Question Period: March 20, 2012

MR. SPEAKER: The hon. the Leader of the Third Party.

MS MICHAEL: Thank you very much, Mr. Speaker.

Mr. Speaker, it is our understanding from discussions with people inside Eastern Health that the wireless patient monitoring machines being used at the Health Sciences Centre were removed from two places in Quebec and are not used elsewhere in the country.

Mr. Speaker, I ask the Minister of Health and Community Services: Would she please confirm this information?

SOME HON. MEMBERS: Hear, hear!

MR. SPEAKER: The hon. the Minister of Health and Community Services.

SOME HON. MEMBERS: Hear, hear!

MS SULLIVAN: Mr. Speaker, I really do not know what the ministry in Quebec is doing in terms of the operation of their hospitals, and I do not purport to know that. What I do know, however, is that there are 2,600 of these patient monitoring systems throughout Canada in some of the largest hospitals in Canada, Mr. Speaker. One hospital, as I said earlier, is the Toronto sick children’s hospital, and there is a second one as well in Ontario that is a huge hospital, Mr. Speaker.

We have had years of using these monitoring systems in other parts of the country, Mr. Speaker, with great success. The same has been true here, Mr. Speaker. There are some anomalies, there have been some problems along the issue of Wi-Fi, Mr. Speaker, but we are working those issues through.

SOME HON. MEMBERS: Hear, hear!

MR. SPEAKER: The hon. the Leader of the Third Party.

MS MICHAEL: Thank you very much, Mr. Speaker.

I suggest to the minister that she find out why Quebec had to get rid of the ones they were using there. Mr. Speaker, for the five months that the wireless patient monitoring devices have been installed at the Health Sciences Centre, they have not been working and have been eating up precious nursing hours while nurses monitor the monitors. Mr. Speaker, Eastern Health said that bugs are being worked out, as the minister has just said, before they continue installing more wireless devices.

Mr. Speaker, would the minister please give us a timeline on when the equipment will be fully functioning? Five months is a long-time to work out the bugs.

MR. SPEAKER: The hon. the Minister of Health and Community Services.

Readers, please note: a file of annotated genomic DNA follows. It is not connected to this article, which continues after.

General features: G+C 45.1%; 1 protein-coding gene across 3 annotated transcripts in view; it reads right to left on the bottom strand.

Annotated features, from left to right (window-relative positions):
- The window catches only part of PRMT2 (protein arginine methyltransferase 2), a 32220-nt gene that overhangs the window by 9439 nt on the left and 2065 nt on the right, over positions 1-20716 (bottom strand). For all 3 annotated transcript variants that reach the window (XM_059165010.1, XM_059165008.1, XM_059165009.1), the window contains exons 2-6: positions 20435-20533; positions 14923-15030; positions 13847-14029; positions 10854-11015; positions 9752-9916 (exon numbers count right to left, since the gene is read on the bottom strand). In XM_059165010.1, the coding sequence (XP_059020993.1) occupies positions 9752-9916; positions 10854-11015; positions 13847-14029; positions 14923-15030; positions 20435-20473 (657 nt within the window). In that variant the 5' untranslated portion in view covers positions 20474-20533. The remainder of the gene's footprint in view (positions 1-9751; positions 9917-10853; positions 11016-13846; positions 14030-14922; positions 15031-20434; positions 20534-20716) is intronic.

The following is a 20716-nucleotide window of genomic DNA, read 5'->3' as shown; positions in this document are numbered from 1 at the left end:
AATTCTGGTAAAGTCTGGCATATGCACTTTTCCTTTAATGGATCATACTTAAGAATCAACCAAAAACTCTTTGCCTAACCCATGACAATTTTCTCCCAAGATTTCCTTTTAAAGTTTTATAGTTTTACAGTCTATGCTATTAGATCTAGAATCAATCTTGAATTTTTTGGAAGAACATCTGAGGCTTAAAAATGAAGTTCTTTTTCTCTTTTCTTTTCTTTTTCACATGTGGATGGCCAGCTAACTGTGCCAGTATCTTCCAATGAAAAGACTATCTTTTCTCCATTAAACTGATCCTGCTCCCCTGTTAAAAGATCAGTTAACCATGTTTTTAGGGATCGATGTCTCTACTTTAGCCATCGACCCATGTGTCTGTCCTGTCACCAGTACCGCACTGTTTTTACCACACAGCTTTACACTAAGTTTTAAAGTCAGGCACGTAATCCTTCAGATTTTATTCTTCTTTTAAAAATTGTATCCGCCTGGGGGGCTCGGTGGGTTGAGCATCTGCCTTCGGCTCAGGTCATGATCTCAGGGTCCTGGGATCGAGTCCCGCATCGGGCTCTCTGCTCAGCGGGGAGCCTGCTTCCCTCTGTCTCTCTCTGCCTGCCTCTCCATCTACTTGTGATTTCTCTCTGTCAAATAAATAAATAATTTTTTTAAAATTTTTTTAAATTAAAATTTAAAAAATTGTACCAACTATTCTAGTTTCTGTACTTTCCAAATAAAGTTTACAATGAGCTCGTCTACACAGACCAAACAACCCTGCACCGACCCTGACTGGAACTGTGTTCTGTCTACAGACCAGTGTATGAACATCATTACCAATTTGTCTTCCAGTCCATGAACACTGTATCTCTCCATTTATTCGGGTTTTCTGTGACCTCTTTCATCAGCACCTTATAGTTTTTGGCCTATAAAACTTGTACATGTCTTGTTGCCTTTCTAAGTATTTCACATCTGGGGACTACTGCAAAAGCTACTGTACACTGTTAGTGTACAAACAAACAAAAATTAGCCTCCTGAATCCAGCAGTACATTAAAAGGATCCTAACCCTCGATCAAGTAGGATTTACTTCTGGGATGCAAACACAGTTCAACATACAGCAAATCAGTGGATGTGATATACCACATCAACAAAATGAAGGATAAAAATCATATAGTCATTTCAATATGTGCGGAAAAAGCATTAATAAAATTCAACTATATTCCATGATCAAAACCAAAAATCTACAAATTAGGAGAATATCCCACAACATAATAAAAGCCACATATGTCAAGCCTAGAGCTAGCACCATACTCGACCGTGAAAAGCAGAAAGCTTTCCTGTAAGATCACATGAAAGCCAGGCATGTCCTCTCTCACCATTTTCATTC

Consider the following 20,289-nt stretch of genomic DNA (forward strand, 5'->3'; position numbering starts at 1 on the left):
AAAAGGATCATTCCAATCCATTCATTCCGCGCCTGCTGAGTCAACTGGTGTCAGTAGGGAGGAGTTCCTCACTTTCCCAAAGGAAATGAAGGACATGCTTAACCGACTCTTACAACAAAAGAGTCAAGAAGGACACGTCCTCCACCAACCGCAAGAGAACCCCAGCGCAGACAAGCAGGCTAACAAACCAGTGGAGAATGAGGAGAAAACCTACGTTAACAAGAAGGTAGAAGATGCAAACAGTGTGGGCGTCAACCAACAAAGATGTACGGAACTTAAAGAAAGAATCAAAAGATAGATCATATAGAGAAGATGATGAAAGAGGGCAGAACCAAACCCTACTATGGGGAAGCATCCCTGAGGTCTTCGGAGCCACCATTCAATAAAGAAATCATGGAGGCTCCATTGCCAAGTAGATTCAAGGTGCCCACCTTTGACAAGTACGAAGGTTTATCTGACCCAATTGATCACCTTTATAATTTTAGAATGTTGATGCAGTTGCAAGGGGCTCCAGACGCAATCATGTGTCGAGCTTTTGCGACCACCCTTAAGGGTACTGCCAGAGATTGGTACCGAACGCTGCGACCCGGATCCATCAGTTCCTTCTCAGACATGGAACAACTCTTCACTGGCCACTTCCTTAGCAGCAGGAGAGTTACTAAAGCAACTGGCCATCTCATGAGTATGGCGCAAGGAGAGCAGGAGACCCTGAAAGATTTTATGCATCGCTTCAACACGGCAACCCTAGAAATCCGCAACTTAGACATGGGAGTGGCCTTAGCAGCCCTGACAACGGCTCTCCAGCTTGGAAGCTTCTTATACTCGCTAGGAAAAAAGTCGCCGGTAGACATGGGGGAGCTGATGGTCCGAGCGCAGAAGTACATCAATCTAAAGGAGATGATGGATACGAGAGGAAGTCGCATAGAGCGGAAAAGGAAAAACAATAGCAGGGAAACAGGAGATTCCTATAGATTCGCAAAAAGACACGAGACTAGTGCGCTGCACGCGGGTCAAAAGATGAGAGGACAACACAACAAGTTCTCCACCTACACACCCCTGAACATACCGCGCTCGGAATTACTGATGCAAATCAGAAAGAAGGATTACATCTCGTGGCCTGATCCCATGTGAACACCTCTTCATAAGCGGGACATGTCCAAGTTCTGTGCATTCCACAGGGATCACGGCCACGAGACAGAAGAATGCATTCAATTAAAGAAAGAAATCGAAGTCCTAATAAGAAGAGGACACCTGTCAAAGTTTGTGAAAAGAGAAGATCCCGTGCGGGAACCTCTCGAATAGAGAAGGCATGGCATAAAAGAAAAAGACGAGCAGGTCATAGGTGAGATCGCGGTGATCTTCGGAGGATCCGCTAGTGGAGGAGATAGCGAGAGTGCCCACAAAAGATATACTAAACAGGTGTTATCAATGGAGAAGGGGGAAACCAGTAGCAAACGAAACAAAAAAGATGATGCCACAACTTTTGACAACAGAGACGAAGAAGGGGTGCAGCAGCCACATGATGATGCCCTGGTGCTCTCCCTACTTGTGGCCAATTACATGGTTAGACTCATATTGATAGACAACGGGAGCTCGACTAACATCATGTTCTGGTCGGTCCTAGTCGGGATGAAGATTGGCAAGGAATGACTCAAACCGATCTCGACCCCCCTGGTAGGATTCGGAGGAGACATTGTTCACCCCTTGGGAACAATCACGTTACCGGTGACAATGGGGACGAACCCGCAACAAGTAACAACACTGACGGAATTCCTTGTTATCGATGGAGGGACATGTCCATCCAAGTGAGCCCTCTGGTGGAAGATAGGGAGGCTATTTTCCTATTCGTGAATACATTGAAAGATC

SOME HON. MEMBERS: Hear, hear!

MS SULLIVAN: Mr. Speaker, the issue is not the equipment. I need to reiterate this; the issue has to do with the linkage between the equipment and the Wi-Fi, so that when the patients who are mobile actually enter an area of the hospital where it does not pick up for those few seconds, that becomes the issue. The monitoring system that they are wearing, Mr. Speaker, is still working – it is still working, and it is working very, very efficiently, Mr. Speaker.

SOME HON. MEMBERS: Hear, hear!

MR. SPEAKER: The hon. the Leader of the Third Party.

MS MICHAEL: Thank you very much, Mr. Speaker.

I suggest to the minister that there is more to it than she has just explained here, and that even if that were the only bug, that bug has to be gotten rid of, Mr. Speaker. The situation that has been described to us is beyond what she is saying.

Mr. Speaker, it has come to our attention that there have been hundreds of occurrences officially reported having to do with the malfunctioning of these monitors.

So I ask the Minister of Health and Community Services: What is the official procedure with dealing with such a large number of occurrence reports on a piece of equipment that is reportedly malfunctioning, no matter what the reason?

SOME HON. MEMBERS: Hear, hear!

MR. SPEAKER: The hon. the Minister of Health and Community Services.

SOME HON. MEMBERS: Hear, hear!

MS SULLIVAN: Thank you, Mr. Speaker.

Mr. Speaker, there have been no adverse events reported at all with the use of this equipment. There has been no patient harm reported whatsoever. We are working through with the nurses and those who are using these monitors at Eastern Health. They are working through the problems with the nurses. Meeting after meeting has been scheduled, and will continue to be scheduled until the bugs are worked out. Patient security, patient safety is still paramount, Mr. Speaker.

SOME HON. MEMBERS: Hear, hear!

MR. SPEAKER: The hon. the Leader of the Third Party.

SOME HON. MEMBERS: Hear, hear!